Monday, 21 June 2010

Tensions between Wilson and Robinson?

In today's Belfast Telegraph I acknowledge that the budget cut penny seems to have dropped with Finance Minister, Sammy Wilson, but I ask whether Peter Robinson shares his realism?

For some time our politicians have realised that separate water charges are unavoidable. With the budget tightening, it would be folly to defer them any longer.
To Wilson's credit, he has argued the case for an immediate introduction. It is the type of unpopular decision which must be made in the interests of good government.
When the Finance Minister authored a paper, working on the assumption that charges would be introduced for the 2011-12 financial year, however, he was rebuffed by his colleague in the First Minister's office
Robinson rejected the document, describing it as "unwise", and rubbished the notion that the Executive is to implement a 'tap tax'.
It is not the first time that the two DUP men have clashed over economic policy. Previously, Wilson declared his scepticism about a cut in corporation tax for Northern Ireland, arguing that it would inevitably be accompanied by a reduction in the block grant. Robinson, meanwhile, has made positive noises about lower business taxes.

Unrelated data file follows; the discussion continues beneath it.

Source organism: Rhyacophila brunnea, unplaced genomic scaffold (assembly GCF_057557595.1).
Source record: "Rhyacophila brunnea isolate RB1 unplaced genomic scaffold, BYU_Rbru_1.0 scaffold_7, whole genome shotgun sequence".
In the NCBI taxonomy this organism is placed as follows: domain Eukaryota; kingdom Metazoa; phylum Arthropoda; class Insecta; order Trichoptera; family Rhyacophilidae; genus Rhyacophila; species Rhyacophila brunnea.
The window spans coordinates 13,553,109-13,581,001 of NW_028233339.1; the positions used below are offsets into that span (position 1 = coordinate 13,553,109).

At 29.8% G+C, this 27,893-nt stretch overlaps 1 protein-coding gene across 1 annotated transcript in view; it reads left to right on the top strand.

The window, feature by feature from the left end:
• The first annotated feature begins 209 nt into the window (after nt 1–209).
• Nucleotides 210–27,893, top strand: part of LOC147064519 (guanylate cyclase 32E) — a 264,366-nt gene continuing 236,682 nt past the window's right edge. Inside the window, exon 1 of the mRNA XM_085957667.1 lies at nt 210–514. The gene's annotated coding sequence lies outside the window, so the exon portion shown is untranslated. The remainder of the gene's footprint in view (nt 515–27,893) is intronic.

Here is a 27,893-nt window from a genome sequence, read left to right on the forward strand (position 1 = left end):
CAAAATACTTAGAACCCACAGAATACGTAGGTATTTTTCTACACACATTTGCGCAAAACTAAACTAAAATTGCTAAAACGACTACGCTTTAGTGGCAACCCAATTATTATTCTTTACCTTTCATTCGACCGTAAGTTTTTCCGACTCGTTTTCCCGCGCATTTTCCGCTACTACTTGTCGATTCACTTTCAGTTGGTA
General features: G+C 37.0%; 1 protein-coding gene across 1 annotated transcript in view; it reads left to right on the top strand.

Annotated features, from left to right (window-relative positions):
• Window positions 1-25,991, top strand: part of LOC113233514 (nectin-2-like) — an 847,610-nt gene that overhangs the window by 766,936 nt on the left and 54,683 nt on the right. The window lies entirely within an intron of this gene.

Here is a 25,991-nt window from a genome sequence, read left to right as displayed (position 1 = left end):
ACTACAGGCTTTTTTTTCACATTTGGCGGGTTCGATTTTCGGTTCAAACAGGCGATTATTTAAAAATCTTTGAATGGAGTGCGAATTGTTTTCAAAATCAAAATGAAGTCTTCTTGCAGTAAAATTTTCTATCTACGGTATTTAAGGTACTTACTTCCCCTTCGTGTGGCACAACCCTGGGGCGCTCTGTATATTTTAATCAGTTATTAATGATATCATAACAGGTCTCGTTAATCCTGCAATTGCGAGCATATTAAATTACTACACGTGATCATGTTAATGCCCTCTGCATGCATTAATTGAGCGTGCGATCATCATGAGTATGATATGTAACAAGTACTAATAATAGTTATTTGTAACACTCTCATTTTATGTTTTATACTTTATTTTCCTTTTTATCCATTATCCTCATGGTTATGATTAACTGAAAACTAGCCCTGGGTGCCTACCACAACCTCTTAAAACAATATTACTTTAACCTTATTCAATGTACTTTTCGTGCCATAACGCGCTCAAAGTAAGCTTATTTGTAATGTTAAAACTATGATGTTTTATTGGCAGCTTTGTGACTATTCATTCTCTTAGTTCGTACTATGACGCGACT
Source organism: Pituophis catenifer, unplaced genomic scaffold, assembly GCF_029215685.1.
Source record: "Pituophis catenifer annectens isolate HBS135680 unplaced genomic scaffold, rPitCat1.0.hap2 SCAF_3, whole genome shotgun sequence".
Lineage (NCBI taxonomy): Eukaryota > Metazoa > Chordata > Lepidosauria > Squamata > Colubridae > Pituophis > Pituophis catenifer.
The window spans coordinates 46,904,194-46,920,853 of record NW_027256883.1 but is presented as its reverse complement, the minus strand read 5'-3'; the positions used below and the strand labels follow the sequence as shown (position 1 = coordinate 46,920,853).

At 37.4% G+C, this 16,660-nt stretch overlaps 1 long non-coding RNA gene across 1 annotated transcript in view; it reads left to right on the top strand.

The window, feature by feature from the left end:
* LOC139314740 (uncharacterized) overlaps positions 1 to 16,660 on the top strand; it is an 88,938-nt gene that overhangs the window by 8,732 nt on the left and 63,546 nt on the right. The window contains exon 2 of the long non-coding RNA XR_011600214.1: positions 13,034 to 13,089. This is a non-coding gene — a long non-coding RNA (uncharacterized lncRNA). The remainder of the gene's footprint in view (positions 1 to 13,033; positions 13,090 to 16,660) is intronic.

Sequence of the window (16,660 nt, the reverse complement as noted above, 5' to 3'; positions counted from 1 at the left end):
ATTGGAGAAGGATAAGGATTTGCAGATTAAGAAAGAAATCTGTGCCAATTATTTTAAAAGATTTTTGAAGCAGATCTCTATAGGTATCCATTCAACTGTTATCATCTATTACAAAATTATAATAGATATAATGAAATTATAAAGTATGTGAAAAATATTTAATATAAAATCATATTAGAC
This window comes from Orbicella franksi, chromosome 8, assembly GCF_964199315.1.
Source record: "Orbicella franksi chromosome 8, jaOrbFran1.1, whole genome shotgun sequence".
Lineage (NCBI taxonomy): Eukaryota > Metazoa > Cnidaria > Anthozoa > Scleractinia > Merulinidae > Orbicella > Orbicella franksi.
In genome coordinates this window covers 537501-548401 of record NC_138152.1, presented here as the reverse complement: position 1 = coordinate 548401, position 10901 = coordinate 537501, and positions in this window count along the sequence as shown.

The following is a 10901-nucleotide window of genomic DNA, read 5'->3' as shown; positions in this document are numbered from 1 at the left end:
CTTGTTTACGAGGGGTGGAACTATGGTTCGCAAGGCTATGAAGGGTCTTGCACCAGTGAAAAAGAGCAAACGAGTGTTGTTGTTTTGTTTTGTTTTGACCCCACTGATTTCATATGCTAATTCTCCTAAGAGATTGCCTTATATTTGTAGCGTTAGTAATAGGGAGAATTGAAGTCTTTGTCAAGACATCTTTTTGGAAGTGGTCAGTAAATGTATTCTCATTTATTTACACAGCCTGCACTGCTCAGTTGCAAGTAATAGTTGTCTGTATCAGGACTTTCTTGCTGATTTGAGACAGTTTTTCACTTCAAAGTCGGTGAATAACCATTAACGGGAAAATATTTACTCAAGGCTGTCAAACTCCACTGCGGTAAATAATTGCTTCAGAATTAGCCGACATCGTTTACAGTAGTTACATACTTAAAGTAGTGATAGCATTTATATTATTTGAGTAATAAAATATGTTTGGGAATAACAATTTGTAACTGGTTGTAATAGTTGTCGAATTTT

The First Minister probably has the stronger case on that issue. But at least Wilson shows awareness that there are two sides to the public finance ledger.
I argue that, too frequently, the Executive's decision making has been guided by populism, rather than common sense.  It is a trait which accompanies devolution but it is also exacerbated by the navel gazing fomented by the peace process in Northern Ireland.
The Executive is missing opportunities to show leadership. The problem with devolution is it hands regional administrations power without requiring fiscal responsibility. It is too easy to take credit for popular policies and blame Westminster for unpopular ones.
The phenomenon was exacerbated by the fawning attention which we became accustomed to from prime ministers. The 'peace process' inculcated a sense of overweening entitlement. But the rest of the UK doesn't owe us a living. Tough decisions can't be avoided.
With the 2011 Assembly elections looming, the Executive might be tempted to delay the pain a little longer. This would be irresponsible. I suspect Sammy Wilson has accepted this. He still needs to persuade Peter Robinson.

2 comments:

Anonymous said...

You wish. For someone who so obviously hates the DUP, you seem to spend an awful lot of time and energy focused upon them.

Chekov said...

I write articles about Northern Irish politics. It would be odd not to mention the biggest party in the Executive.